Jump to content

Tick prevention

Recommended Posts

Lyme disease uncommon in Shetland, but on the increase generally in Scotland.


If you do get bitten by a tick, the chances of Lyme disease is much much reduced if the tick is attached for less than 24 hours.


The main UK tick implicated in Lyme infection is Ixodes ricinus, and I'm not sure how common that is this far up North (though climate change means that it is increasing it's range further North year on year). Ixodes uriae and Ixodes caledonicus are seabird (mainly puffin) ticks and have been found in Shetland. They can carry Borrelia garinii, which is related to the bug that causes Lyme disease.


I'd be very interested to know how much Ixodes ricinus there is in Shetland. Is there any louping ill in Shetland's sheep?

Link to comment
Share on other sites

Oh no! I too always thought that there were no ticks in Shetland. I know they're a big problem in some parts of the highlands but had never heard of them here before :(


I expect that waders are a pretty effective prophylactic barrier when wandering through the hills - but I'll have to be more careful when catching 40 winks in a heathery broo by the side of a loch in future!

Link to comment
Share on other sites

Does anyone here have some 'real' info on this in Shetland? Areas perhaps etc. if anything?


Been wandering in the hills since I was young / 'fencing when a sproot' - have heard of no historic precedent in regards - and have never been aware of anyone recently having anything more serious as spraining their ankle or rather being that daft that they couldn't even find their way off a Shetland 'peerie mootie hill'.

Link to comment
Share on other sites

  • 4 weeks later...

just as an update. we have a caddy from northmavine. it had a tick that has caused TICK PYAEMIA a staf infection that causes lots of health problems. I thought lice were disgusting but my ticks are way worse.

so even if there is no fever they can still cause problems so treat any bites and watch for signs.

Link to comment
Share on other sites

  • 1 year later...

I had a caddy lambin 2009 who had all sorts of problems. After several doses of penacilin and worm drench, all to no avail, I found a tick on her leg. Was tick pyaemia she had. I ordered one of those tick removal tools which was ideal.

This year my cat came home from his usual hunting spree, tick on his face. I couldn't find my tick tool so had to remove it with out. If you rub the ticks back in a circle, tick has to move a bit, then it comes loose itself. Needless to say I put a pair of Marigolds on to do that job. haha

A friend found a tick on one of her foals noses the other day and used this same trick to remove it.


Norrie lice are ticks. I'm sure there are various different kinds in Shetland.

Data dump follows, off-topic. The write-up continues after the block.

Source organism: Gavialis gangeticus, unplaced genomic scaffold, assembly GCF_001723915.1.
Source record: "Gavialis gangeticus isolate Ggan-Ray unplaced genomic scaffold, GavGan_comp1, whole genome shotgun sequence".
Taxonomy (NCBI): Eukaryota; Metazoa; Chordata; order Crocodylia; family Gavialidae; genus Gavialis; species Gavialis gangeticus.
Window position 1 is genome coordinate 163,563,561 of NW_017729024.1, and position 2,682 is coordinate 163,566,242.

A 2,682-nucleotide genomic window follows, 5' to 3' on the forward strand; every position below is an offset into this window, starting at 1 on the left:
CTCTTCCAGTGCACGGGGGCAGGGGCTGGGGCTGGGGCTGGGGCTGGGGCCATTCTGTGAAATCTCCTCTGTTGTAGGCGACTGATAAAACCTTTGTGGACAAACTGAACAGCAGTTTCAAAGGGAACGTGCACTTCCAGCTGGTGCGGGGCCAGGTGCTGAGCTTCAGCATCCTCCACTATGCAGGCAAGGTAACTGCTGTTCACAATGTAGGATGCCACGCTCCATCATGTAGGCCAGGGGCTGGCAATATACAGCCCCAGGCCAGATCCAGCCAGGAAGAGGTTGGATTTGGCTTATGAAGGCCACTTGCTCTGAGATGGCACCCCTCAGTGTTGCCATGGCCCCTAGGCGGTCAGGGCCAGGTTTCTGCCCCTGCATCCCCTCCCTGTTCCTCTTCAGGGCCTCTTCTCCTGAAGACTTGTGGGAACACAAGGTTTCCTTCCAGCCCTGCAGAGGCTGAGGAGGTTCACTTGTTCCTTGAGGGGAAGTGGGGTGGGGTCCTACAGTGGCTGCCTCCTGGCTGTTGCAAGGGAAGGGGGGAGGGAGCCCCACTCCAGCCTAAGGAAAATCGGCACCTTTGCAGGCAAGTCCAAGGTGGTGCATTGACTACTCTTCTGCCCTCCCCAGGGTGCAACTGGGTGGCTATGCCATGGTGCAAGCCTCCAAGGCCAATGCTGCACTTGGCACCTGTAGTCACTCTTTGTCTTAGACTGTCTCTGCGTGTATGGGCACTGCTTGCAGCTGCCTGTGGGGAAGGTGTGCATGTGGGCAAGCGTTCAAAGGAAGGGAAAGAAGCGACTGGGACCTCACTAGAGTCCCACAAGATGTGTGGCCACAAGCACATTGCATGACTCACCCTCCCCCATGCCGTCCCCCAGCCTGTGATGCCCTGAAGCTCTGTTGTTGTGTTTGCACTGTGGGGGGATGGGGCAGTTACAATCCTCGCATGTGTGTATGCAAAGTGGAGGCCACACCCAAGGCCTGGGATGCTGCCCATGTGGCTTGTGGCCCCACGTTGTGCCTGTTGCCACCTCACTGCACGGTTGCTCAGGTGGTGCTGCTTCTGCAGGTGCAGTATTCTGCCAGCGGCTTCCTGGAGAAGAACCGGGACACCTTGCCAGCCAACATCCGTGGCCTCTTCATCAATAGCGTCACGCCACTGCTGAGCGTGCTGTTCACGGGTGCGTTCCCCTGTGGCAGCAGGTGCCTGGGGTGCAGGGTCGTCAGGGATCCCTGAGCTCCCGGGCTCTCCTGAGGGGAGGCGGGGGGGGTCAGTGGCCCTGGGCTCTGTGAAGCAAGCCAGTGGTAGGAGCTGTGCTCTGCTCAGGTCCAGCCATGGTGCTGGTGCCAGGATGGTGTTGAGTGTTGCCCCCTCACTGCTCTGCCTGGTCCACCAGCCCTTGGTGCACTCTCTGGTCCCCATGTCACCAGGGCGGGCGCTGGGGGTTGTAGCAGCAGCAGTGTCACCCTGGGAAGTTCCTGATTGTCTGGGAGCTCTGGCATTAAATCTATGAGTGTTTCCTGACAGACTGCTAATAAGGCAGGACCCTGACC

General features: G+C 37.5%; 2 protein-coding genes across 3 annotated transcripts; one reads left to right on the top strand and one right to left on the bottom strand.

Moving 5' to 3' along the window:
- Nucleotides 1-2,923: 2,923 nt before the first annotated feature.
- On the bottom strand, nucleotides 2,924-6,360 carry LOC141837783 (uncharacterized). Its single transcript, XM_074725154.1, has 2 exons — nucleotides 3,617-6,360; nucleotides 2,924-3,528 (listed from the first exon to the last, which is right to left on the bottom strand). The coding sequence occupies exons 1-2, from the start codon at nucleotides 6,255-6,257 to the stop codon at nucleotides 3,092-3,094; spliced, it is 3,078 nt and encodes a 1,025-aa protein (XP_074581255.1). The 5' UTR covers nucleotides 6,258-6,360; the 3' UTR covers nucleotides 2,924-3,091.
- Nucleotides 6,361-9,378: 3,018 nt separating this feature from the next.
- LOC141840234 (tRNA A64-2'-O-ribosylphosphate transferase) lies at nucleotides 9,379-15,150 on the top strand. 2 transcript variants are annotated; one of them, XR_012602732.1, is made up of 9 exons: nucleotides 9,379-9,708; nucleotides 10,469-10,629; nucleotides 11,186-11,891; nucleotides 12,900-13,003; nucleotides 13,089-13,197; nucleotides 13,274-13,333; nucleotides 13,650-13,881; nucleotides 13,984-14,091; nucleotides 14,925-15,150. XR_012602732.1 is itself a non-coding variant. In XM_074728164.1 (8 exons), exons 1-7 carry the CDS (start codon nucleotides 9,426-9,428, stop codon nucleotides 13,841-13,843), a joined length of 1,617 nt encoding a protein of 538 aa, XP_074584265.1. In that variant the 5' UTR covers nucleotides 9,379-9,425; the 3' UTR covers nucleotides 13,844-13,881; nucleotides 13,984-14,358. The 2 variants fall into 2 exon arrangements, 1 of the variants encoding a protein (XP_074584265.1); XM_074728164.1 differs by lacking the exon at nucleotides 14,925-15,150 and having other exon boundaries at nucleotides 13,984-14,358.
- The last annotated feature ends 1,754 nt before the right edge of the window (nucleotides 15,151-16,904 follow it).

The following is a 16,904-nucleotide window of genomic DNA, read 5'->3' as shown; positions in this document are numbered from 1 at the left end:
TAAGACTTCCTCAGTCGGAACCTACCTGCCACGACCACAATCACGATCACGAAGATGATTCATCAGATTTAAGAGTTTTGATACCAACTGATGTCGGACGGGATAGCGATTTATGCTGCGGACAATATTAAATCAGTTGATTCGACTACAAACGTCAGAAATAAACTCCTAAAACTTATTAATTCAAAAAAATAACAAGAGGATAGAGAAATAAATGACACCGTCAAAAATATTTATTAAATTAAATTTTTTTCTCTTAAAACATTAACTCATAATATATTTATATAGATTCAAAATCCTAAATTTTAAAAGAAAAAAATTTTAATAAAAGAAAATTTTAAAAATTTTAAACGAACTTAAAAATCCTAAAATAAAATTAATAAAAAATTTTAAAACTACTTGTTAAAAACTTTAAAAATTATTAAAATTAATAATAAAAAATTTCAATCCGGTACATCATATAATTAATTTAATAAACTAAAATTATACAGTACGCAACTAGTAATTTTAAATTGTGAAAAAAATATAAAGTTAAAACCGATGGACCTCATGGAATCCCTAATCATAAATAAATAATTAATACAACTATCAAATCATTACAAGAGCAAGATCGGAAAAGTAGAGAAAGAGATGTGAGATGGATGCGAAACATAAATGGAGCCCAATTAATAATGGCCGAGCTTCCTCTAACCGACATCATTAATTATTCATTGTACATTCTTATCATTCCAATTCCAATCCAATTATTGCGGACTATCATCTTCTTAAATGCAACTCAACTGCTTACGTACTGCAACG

Link to comment
Share on other sites

Ticks in dogs/cats are still relatively uncommon in Shetland and while there is a small chance to catch them anywhere, it seems to be mainly the Vidlin area where dogs/cats can catch ticks - don't ask me why.

I have been working as a vet here in Shetland since 2004 (until 2010) and we haven't seen any tick-born dieseases in dogs/cats here in that time as far as I'm aware which still doesn't mean though that the ticks don't carry any diseases. So removal within less than 24 hours is still the best. The saliva the ticks inject into the dog or cat seems to be clear of disease initially but the risk it is infected increases after 24 hours.

Best practice to remove is to use a pair of tweezers or tick removers, to grab the tick as close to the dog's/cat's skin as possible and then gently twist and pull at same time (and it does NOT matter if you twist clock or anti-clockwise). To apply anything like oil or chilli sauce will cause a shock to the tick and will make the tick injecting more saliva into the dog/cat with the increased risk of passing on disease - so this should be better avoided.

If at all unsure how to do this or unsure if you are dealing with a tick at all - see your vet and they will be happy and able to quickly indentify and remove the tick.

Hope that helps...

Link to comment
Share on other sites

I tried the tweezer method on the tick I found on the caddy lamb. I ended up breaking the body off and leaving the head so would say that it wasn't the most reliable method. This way works 100% of the time, on animals and people. And can be done anywhere, anytime.



As for preventing them biting, no idea.

Link to comment
Share on other sites

Join the conversation

You can post now and register later. If you have an account, sign in now to post with your account.

Reply to this topic...

×   Pasted as rich text.   Paste as plain text instead

  Only 75 emoji are allowed.

×   Your link has been automatically embedded.   Display as a link instead

×   Your previous content has been restored.   Clear editor

×   You cannot paste images directly. Upload or insert images from URL.


  • Create New...